My copy of this book was provided gratis by the publisher, Cargo Publishing.


Mr Gove needs to read more books

It started with Ladybird books, which looked so pleasing to the eye lined up neatly on the bookshelf above my small toybox. I knew each of their stories by heart. My avid reading, however, was inspired by Enid Blyton. My father, the educated reader I looked up to and wished to emulate in so many areas of life, did not seem to approve of Enid Blyton. He did approve of me reading; I was never denied my choice of books.

I expanded my interest to Frances Hodgson Burnett, Laura Ingalls Wilder, Susan Coolidge, Ruby Ferguson, Helen Dore Boylston. I lapped up CS Forester, Jules Verne and Conan Doyle. I discovered the small library near to my primary school and devoured anything and everything that I could find in their childrens section. I immersed myself in new worlds and dreamed of being anyone other than who I was.

When I moved on to Grammar School I needed my books more than ever. I discovered Tolkien, but also a slew of writers of popular fiction; best selling thrillers that were easy to read and romances that fed my burgeoning, dreamy desires. Once again my family showed some disapproval of my choice of reading material, but did not interfere. I frequented the book sections of charity shops and read voraciously.

By the time ‘O’ levels were on the horizon I was a true lover of books. I had opinions that I had no difficulty expressing in essays, a growing vocabulary. I enjoyed English literature, but not the school lessons or the set texts that we were required to dissect and analyse. I preferred Wilfred Owen to Wordsworth; struggled to memorise ‘The Merchant of Venice’ by dull, old Shakespeare; found Dickens ridiculous with his over the top characters; disliked the foolish women of Cranford who never seemed to do anything. When my sister, who was studying for English ‘A’ level, showed me Chaucer I determined to give up the subject when I could.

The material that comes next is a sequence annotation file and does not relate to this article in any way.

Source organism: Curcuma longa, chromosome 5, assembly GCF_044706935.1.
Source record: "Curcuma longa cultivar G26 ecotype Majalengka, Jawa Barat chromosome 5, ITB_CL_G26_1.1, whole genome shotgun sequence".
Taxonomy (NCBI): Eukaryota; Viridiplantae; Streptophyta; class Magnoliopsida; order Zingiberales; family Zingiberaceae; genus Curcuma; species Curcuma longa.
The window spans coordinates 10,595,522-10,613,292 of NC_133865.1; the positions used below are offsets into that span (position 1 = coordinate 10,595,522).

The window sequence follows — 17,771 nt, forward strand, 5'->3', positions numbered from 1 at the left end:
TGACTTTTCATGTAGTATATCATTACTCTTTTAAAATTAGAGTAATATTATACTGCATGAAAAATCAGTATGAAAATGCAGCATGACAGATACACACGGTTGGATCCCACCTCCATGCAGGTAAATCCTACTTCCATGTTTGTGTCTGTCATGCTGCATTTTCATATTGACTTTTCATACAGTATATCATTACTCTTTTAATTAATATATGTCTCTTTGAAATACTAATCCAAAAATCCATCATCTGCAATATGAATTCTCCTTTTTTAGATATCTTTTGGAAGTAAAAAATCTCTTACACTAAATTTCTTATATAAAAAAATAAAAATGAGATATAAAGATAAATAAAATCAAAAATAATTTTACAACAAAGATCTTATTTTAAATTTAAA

I did not give up on books though. Alongside my favoured modern writers I read Jane Austin, Thomas Hardy, George Eliot and the Bronte sisters. I discovered George Orwell, Aldous Huxley, Virginia Woolf. I tried Dickens again but still disliked him. I tried Shakespeare and came to realise that I enjoyed watching his plays but not reading the texts. I have read some of the ancients, Virgil and Plato, but have not yet attempted Chaucer.

I read widely, books by both living and dead authors from countries near and far. I read popular fiction alongside the more obscure titles that I make efforts to seek out. I still know little that can beat a quiet afternoon spent immersing myself in a well written, fictional world.

I was lucky. I grew up in a house filled with books amongst a family of readers. Not every child has that advantage.